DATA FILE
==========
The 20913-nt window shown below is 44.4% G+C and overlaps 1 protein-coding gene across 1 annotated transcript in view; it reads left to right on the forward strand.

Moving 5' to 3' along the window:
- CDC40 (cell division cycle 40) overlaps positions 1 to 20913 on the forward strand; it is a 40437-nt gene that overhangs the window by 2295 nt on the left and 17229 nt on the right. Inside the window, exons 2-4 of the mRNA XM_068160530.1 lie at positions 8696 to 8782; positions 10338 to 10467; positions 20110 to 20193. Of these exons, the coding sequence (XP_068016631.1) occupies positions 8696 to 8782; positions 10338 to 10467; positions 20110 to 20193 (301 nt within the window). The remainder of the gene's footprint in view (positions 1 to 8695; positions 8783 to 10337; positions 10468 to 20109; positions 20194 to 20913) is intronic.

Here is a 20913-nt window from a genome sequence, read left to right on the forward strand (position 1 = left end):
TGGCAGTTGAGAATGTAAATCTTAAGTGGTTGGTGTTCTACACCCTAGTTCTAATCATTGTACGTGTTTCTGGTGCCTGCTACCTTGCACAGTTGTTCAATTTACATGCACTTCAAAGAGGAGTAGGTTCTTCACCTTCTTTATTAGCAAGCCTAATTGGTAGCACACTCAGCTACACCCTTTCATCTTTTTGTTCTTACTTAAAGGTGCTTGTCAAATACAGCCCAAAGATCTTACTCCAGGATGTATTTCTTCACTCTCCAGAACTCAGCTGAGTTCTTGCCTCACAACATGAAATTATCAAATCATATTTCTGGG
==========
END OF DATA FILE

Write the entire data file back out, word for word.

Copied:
The 20913-nt window shown below is 44.4% G+C and overlaps 1 protein-coding gene across 1 annotated transcript in view; it reads left to right on the forward strand.

Moving 5' to 3' along the window:
- CDC40 (cell division cycle 40) overlaps positions 1 to 20913 on the forward strand; it is a 40437-nt gene that overhangs the window by 2295 nt on the left and 17229 nt on the right. Inside the window, exons 2-4 of the mRNA XM_068160530.1 lie at positions 8696 to 8782; positions 10338 to 10467; positions 20110 to 20193. Of these exons, the coding sequence (XP_068016631.1) occupies positions 8696 to 8782; positions 10338 to 10467; positions 20110 to 20193 (301 nt within the window). The remainder of the gene's footprint in view (positions 1 to 8695; positions 8783 to 10337; positions 10468 to 20109; positions 20194 to 20913) is intronic.

Here is a 20913-nt window from a genome sequence, read left to right on the forward strand (position 1 = left end):
TGGCAGTTGAGAATGTAAATCTTAAGTGGTTGGTGTTCTACACCCTAGTTCTAATCATTGTACGTGTTTCTGGTGCCTGCTACCTTGCACAGTTGTTCAATTTACATGCACTTCAAAGAGGAGTAGGTTCTTCACCTTCTTTATTAGCAAGCCTAATTGGTAGCACACTCAGCTACACCCTTTCATCTTTTTGTTCTTACTTAAAGGTGCTTGTCAAATACAGCCCAAAGATCTTACTCCAGGATGTATTTCTTCACTCTCCAGAACTCAGCTGAGTTCTTGCCTCACAACATGAAATTATCAAATCATATTTCTGGG